There were no shops in Dalserf. The butcher and the bread man delivered their goods in spotlessly clean horse-drawn vans from Larkhall. Scones and pancakes were made at home. We drank lots of milk from the dairy. Sour milk [buttermilk] for baking, with the fresh butter ﬂoating on top, was obtained from the farm. The farmer Mr Fleming sent fresh butter to our family for helping him to right any stooks [bundles of drying grain] which had got scattered on a blowy day.
Newspapers were delivered from Crossford, along with everyone’s favourite, Abernethy biscuits [cookies].
Once a year the bees at the village were transported to the nearest heather moors. The bumps on the road made the bees very angry, and the workers had to be extra well protected when freeing them. When brought to each house, the honey was pressed in a wooden box in a warm atmosphere. Some was kept on the comb.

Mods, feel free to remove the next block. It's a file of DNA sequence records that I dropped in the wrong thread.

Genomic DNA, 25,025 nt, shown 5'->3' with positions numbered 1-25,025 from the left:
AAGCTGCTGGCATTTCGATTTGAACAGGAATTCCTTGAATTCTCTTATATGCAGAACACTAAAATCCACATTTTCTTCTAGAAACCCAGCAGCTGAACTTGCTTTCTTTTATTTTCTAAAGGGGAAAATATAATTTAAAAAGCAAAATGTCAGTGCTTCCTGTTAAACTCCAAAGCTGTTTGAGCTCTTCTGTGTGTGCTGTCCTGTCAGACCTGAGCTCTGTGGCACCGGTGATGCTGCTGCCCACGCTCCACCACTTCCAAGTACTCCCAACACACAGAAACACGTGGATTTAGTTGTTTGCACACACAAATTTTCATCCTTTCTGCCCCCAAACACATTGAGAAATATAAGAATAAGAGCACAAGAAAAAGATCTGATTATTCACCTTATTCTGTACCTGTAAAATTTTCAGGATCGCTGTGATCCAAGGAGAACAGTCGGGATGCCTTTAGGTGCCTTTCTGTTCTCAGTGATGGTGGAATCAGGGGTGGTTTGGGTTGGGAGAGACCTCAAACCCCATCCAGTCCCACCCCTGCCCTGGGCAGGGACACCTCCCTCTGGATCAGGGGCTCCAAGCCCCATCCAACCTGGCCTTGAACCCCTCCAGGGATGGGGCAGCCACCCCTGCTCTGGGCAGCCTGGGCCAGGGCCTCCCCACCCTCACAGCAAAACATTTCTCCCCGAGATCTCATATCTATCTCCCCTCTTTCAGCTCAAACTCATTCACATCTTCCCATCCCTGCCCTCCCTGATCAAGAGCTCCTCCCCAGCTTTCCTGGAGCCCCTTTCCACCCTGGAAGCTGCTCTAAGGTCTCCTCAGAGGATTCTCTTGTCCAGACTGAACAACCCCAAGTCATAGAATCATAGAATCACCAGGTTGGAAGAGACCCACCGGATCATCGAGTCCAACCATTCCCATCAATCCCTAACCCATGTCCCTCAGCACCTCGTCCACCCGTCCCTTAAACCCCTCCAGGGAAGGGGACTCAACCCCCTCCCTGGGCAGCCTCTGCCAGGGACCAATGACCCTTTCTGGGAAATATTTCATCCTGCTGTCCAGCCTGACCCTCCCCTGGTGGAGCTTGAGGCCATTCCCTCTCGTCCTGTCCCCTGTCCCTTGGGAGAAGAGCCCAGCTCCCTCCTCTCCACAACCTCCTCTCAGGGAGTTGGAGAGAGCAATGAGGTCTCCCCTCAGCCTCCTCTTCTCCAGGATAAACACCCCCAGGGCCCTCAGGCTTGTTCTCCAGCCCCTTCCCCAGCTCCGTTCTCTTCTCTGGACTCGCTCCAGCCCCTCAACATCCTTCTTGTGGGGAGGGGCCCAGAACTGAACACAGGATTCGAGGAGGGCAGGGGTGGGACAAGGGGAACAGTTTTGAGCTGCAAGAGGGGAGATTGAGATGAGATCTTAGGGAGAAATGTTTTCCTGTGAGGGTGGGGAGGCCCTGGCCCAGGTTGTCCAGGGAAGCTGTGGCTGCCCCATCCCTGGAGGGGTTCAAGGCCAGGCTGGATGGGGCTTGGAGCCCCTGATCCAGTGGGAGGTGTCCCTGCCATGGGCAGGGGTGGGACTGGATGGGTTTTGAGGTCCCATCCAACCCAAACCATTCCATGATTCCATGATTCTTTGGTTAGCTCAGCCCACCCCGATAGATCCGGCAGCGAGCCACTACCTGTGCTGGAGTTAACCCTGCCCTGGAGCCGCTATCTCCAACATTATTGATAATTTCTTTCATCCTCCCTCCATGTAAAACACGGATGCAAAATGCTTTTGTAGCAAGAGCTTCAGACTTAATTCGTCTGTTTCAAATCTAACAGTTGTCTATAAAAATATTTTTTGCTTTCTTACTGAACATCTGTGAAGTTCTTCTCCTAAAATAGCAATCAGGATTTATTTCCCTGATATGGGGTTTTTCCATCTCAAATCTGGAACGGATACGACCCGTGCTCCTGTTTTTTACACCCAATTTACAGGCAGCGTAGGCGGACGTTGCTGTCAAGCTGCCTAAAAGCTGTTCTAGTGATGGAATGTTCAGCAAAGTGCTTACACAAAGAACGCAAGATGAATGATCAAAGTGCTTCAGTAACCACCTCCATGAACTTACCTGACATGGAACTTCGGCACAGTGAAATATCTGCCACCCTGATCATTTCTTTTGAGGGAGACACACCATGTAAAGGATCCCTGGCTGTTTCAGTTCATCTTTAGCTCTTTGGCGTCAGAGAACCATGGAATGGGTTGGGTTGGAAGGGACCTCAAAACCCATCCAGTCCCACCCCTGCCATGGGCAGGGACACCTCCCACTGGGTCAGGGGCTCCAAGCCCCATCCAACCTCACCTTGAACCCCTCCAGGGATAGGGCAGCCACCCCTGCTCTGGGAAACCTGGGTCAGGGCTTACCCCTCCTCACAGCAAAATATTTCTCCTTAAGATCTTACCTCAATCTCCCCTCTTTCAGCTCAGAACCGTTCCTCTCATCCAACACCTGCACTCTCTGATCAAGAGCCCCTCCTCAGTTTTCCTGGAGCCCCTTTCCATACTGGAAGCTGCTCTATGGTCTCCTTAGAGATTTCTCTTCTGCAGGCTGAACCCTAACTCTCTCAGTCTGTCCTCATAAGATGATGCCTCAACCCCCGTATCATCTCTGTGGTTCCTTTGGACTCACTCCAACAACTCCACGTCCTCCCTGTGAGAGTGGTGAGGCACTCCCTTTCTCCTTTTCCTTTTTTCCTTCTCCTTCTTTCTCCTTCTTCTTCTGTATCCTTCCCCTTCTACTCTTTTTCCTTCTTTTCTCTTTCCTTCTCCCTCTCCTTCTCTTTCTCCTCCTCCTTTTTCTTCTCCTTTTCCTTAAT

Earning A Living
The main industries were coal mining, agriculture, fruit growing and some stone quarrying. Scotts of Carluke was the largest of the jam manufacturers and was supplied by local fruit growers. The Fleming family who farmed at Auldton, about a mile up Smiddy Brae, rented the haugh [ﬂat ground] situated alongside the river beyond the church, where they grew wheat and oats.
In the springtime, open brakes [wagons] came from Glasgow bringing people to see the plum, pear and apple blossoms. [The blossoms were so proliﬁc that one writer said the hills appeared to be covered with snow.—Ed.]
Coal and Coffins
Coal was used in all ﬁres. My grandfather John Ritchie was a carter who delivered the coal. A Clydesdale horse pulled the cart. He also did ﬂittings [house removals] and delivered beer barrels to the local pubs. In his spare time he was also the gravedigger.